Projects are carried out to bring beneficial change over a course of time. The benefit could be tangible, such as a product or a process, or intangible, such as higher customer satisfaction, or a combination of both. Maximising the realisation of these benefits to make the projects a success has eluded project management researchers and practitioners alike.
A major part of research in the project management domain has focused on identifying critical success factors to help practitioners improve project success, however, a significant number of studies still reveal that a large number of projects still fall short of meeting their objectives. The 2013 CHAOS report by The Standish Group states that only 39% of the projects were ‘successful’ on the merits of time, budget and other functional objectives and 43% were ‘challenged’ being over budget, over schedule or lacking in the quality of the deliverables.
There can only be two explanations for this. One, due to the ever-increasing complexities of projects and their types, the challenge for researchers has grown on a similar scale to identify a consolidated list of critical success factors for most projects to adhere to, to achieve success. Two, there exists a gap between whatever factors research has identified as critical for project success and the way projects are being managed and delivered in practical situations.
Where literature has focused on identification of critical success factors, project success criteria and the reasons why projects fail, another area that has gained attention is that of the improvement that we as individuals and teams can bring about ourselves through learning.
Improving project performance from literature seems even a bigger challenge in comparison to improving the same based on organisations’ past experiences of delivering similar projects. The rush to deliver new projects often takes precedence over documenting the knowledge gained from previous projects and even when the knowledge is there, it is overlooked in haste to deliver the project at hand.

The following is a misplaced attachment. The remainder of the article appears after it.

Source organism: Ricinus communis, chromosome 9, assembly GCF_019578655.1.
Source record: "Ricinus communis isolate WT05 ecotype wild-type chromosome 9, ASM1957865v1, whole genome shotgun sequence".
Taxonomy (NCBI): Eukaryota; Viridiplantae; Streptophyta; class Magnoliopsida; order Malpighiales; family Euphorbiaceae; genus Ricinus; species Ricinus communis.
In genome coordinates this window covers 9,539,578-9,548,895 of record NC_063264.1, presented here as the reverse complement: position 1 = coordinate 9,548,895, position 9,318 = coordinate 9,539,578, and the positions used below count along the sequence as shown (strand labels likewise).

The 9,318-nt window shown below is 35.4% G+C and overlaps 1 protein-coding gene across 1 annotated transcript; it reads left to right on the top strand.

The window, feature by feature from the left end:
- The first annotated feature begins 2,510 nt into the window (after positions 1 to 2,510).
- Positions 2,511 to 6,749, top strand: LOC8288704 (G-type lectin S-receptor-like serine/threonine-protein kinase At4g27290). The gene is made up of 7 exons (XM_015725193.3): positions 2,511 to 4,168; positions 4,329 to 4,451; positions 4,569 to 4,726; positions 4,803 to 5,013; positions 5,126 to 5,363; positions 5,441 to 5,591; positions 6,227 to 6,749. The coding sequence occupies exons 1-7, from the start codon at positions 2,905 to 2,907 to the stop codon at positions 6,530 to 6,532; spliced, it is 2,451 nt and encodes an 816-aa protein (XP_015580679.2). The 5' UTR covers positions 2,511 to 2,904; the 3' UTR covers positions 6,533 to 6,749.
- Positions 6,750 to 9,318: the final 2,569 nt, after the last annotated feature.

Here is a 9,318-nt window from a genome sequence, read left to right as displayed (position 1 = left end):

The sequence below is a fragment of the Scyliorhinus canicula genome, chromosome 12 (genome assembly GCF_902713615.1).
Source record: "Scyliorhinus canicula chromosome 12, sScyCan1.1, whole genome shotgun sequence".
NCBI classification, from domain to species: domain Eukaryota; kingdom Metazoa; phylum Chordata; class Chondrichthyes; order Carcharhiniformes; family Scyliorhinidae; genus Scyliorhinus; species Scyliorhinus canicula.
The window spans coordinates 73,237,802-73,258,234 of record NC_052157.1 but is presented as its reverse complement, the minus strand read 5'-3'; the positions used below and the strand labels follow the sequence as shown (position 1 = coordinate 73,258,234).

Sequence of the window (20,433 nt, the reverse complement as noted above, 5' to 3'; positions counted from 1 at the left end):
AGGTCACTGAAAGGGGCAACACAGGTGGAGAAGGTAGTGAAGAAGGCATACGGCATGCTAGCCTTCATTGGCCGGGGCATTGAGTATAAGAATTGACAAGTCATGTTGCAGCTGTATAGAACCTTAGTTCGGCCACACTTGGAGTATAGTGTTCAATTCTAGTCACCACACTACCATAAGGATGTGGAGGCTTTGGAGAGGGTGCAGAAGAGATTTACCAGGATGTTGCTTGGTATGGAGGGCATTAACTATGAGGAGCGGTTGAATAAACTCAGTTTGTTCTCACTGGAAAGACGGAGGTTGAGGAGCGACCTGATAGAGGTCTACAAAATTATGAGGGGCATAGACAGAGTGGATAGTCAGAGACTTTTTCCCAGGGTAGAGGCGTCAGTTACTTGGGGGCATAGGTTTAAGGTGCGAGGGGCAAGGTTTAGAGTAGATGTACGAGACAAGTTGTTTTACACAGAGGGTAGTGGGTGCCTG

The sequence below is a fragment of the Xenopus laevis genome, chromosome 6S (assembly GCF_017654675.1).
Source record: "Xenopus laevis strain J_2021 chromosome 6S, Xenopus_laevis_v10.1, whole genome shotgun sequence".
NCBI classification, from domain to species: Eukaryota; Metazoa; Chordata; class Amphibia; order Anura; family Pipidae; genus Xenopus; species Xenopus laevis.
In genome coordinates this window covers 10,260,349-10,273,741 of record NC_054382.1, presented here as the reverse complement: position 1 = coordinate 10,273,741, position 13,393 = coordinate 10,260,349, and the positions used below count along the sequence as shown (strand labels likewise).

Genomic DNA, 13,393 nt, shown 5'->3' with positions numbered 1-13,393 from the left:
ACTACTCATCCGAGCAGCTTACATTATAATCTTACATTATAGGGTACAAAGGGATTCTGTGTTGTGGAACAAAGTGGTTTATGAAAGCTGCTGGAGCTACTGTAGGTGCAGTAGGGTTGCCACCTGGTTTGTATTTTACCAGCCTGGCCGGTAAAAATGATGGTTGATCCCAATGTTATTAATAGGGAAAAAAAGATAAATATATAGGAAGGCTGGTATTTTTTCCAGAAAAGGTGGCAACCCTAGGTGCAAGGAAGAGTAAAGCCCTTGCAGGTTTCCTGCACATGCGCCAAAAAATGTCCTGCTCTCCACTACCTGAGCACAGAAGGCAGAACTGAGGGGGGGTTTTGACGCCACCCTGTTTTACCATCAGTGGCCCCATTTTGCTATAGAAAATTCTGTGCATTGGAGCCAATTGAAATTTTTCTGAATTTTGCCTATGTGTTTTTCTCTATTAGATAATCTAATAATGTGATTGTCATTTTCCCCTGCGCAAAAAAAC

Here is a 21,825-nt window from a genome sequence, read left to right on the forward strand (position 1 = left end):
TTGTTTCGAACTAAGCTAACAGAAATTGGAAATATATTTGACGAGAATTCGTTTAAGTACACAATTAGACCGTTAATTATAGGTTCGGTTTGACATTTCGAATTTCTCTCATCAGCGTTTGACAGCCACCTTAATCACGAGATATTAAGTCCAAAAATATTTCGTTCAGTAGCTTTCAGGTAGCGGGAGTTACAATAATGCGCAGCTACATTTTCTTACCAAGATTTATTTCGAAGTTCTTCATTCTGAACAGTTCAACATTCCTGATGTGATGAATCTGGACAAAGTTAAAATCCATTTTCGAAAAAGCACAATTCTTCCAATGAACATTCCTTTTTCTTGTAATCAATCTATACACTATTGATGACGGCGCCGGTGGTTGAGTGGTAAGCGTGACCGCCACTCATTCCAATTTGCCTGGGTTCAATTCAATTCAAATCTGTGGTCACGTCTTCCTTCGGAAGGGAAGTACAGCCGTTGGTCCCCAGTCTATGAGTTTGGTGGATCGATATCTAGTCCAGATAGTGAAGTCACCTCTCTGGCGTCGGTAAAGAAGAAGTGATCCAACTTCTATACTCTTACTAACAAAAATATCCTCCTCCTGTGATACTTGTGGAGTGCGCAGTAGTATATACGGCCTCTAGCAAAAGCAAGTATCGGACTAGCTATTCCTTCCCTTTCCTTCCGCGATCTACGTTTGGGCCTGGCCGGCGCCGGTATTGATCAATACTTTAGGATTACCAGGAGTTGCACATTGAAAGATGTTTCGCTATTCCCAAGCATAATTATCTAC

With these accepted realities, we need to adopt other ways of improving project performance that would not only complement the research and its findings and limitations discussed above, but are also more practical, more involving and yet more effective in terms of benefitting the project, the organisation as well as the people involved, both as teams and as individuals.
One such way to bring about improvement is knowledge sharing among individuals and teams within an organisation. The sources of learning are many, though what is important is that the learning is used effectively to get the work done in a better way than previously: that is how learning brings improvement.
Knowledge transfer has always been a challenge for organisations. Even more challenging is the conversion of the tacit knowledge seasoned professionals and experts have into explicit knowledge that entry-level professionals could benefit from. This also applies for project based organisations in which individuals gain most of their expertise through experience and interaction. Lack of knowledge transfer affects the projects that are intended to benefit the organisations running them.
Muhammad Haroon Mukhtar’s whitepaper, ‘The Importance of Knowledge Sharing in a Project Based Environment as a Means for Performance Improvement – Case Study: HT’s 3G Trial Network Project in Country P’ [PDF] highlights the limitations imposed by an organisation’s structure on knowledge sharing among individuals and teams working on similar roles but in different projects that are isolated from each other.